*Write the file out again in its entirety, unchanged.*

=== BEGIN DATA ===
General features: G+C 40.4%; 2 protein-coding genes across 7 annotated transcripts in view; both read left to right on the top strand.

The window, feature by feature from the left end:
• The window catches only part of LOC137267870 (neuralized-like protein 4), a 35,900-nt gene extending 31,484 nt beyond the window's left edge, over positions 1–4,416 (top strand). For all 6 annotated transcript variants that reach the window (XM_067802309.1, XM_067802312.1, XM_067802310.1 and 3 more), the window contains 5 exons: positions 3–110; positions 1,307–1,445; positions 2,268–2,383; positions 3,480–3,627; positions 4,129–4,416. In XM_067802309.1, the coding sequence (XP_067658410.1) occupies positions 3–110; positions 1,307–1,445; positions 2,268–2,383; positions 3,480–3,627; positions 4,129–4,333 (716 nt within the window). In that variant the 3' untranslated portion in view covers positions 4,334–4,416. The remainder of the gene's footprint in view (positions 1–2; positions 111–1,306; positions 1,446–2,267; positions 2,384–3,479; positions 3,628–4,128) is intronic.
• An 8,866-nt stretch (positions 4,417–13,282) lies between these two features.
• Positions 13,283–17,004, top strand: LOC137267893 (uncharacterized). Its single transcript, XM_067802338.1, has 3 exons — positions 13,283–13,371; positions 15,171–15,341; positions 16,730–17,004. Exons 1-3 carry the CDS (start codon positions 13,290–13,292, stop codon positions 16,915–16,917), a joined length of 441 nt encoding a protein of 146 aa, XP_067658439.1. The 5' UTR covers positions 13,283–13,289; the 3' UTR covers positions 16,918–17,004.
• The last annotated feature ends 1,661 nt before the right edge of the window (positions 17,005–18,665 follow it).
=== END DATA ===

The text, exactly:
General features: G+C 40.4%; 2 protein-coding genes across 7 annotated transcripts in view; both read left to right on the top strand.

The window, feature by feature from the left end:
• The window catches only part of LOC137267870 (neuralized-like protein 4), a 35,900-nt gene extending 31,484 nt beyond the window's left edge, over positions 1–4,416 (top strand). For all 6 annotated transcript variants that reach the window (XM_067802309.1, XM_067802312.1, XM_067802310.1 and 3 more), the window contains 5 exons: positions 3–110; positions 1,307–1,445; positions 2,268–2,383; positions 3,480–3,627; positions 4,129–4,416. In XM_067802309.1, the coding sequence (XP_067658410.1) occupies positions 3–110; positions 1,307–1,445; positions 2,268–2,383; positions 3,480–3,627; positions 4,129–4,333 (716 nt within the window). In that variant the 3' untranslated portion in view covers positions 4,334–4,416. The remainder of the gene's footprint in view (positions 1–2; positions 111–1,306; positions 1,446–2,267; positions 2,384–3,479; positions 3,628–4,128) is intronic.
• An 8,866-nt stretch (positions 4,417–13,282) lies between these two features.
• Positions 13,283–17,004, top strand: LOC137267893 (uncharacterized). Its single transcript, XM_067802338.1, has 3 exons — positions 13,283–13,371; positions 15,171–15,341; positions 16,730–17,004. Exons 1-3 carry the CDS (start codon positions 13,290–13,292, stop codon positions 16,915–16,917), a joined length of 441 nt encoding a protein of 146 aa, XP_067658439.1. The 5' UTR covers positions 13,283–13,289; the 3' UTR covers positions 16,918–17,004.
• The last annotated feature ends 1,661 nt before the right edge of the window (positions 17,005–18,665 follow it).